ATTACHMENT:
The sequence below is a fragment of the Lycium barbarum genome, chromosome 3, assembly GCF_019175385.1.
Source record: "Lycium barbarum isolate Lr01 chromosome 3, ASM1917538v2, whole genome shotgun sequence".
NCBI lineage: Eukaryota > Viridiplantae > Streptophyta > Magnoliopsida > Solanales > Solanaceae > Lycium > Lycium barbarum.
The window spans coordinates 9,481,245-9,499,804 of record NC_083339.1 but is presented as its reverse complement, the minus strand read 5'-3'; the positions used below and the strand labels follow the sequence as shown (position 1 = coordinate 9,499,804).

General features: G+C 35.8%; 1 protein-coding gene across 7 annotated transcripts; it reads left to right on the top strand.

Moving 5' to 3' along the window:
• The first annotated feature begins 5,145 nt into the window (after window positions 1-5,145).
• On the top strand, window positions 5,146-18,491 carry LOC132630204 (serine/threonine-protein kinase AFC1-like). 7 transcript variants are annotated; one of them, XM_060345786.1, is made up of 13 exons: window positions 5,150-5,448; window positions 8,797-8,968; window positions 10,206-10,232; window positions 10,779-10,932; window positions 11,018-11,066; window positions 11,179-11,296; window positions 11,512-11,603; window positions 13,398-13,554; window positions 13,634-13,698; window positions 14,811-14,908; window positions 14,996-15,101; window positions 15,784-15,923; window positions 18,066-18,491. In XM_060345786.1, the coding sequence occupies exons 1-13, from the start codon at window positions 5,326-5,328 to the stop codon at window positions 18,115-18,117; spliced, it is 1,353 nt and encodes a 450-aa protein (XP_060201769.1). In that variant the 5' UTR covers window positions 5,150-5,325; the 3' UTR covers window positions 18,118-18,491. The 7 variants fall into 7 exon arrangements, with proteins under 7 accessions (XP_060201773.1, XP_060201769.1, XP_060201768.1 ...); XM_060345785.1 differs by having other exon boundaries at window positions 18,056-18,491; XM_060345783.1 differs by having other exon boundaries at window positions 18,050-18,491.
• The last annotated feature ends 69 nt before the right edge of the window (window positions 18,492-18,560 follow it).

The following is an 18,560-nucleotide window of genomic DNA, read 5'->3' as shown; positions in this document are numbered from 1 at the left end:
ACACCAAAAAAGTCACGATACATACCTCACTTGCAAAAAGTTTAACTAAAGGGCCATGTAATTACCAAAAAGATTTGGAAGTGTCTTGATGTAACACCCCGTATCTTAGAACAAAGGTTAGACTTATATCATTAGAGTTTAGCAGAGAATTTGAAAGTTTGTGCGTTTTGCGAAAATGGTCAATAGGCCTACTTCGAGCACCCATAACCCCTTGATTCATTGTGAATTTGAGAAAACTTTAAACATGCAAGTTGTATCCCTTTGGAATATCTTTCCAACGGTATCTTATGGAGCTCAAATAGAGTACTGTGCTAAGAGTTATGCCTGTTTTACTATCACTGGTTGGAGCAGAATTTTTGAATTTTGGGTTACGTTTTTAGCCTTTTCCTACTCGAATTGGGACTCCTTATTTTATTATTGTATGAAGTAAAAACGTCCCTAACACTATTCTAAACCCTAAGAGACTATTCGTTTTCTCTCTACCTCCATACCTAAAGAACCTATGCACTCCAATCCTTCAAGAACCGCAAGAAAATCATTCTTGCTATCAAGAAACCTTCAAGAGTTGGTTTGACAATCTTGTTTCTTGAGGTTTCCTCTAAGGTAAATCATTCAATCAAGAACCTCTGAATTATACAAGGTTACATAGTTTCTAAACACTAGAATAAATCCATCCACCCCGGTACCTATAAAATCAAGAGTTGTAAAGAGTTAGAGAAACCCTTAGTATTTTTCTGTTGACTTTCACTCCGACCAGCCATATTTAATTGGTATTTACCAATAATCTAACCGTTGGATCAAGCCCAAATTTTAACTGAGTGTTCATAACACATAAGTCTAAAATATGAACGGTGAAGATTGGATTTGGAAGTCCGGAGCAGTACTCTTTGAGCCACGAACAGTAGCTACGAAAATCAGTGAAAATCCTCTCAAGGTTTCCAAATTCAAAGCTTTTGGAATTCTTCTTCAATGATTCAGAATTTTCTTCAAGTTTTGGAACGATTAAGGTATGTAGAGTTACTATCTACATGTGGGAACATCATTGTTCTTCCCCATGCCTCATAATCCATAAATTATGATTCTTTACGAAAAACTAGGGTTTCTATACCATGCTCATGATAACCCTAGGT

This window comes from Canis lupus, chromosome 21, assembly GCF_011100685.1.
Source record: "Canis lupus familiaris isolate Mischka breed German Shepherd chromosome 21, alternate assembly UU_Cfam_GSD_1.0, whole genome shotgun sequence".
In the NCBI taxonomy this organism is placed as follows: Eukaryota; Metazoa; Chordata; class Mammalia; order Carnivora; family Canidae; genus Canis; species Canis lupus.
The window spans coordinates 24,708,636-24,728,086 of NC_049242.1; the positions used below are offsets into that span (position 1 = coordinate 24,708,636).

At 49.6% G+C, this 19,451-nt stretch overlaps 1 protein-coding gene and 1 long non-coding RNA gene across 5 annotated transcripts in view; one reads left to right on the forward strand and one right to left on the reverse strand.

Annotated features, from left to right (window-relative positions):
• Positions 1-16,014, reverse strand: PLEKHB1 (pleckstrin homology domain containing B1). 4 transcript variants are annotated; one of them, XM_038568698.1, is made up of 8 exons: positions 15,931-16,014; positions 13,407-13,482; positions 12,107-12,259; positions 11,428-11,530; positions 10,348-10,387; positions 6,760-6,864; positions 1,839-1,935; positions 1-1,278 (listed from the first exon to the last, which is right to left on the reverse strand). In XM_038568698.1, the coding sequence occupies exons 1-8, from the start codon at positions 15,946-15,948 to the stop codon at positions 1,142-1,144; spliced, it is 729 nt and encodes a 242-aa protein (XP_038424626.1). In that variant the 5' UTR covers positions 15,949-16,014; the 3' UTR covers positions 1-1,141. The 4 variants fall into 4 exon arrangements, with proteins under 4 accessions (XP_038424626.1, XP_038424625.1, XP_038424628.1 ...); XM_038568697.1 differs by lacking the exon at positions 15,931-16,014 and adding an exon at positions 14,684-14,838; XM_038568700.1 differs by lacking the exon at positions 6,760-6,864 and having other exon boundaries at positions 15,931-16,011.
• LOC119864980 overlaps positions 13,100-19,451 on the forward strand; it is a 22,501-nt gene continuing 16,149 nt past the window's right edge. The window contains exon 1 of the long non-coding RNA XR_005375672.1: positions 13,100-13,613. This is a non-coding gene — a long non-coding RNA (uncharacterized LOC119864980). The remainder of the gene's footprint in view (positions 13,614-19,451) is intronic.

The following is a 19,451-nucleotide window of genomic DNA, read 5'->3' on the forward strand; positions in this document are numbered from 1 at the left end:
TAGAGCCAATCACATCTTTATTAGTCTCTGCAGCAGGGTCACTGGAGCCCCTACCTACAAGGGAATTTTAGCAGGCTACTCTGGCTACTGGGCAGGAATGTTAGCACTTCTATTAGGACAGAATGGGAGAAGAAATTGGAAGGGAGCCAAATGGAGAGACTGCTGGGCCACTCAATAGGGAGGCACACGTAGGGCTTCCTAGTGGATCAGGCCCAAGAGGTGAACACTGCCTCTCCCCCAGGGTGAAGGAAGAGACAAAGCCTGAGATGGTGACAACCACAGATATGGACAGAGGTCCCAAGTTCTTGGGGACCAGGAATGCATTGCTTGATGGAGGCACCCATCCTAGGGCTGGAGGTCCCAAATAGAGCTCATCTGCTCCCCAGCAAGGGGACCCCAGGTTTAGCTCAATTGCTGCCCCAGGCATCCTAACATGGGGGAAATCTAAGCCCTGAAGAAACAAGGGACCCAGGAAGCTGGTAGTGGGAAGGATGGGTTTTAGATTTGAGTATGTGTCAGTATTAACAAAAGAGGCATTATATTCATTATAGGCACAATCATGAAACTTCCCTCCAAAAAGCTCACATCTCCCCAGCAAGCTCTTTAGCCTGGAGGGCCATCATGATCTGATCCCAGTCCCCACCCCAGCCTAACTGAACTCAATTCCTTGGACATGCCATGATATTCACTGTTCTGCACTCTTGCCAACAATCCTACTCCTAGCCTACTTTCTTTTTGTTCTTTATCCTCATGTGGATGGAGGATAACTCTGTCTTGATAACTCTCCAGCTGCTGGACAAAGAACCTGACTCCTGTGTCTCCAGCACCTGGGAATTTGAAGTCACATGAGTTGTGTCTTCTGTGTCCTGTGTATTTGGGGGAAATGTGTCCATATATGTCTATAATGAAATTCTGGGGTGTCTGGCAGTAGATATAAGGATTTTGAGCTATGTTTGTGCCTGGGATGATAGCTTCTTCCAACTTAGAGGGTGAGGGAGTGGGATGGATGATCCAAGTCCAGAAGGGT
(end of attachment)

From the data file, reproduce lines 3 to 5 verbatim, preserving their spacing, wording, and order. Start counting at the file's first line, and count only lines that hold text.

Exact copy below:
NCBI lineage: Eukaryota > Viridiplantae > Streptophyta > Magnoliopsida > Solanales > Solanaceae > Lycium > Lycium barbarum.
The window spans coordinates 9,481,245-9,499,804 of record NC_083339.1 but is presented as its reverse complement, the minus strand read 5'-3'; the positions used below and the strand labels follow the sequence as shown (position 1 = coordinate 9,499,804).

General features: G+C 35.8%; 1 protein-coding gene across 7 annotated transcripts; it reads left to right on the top strand.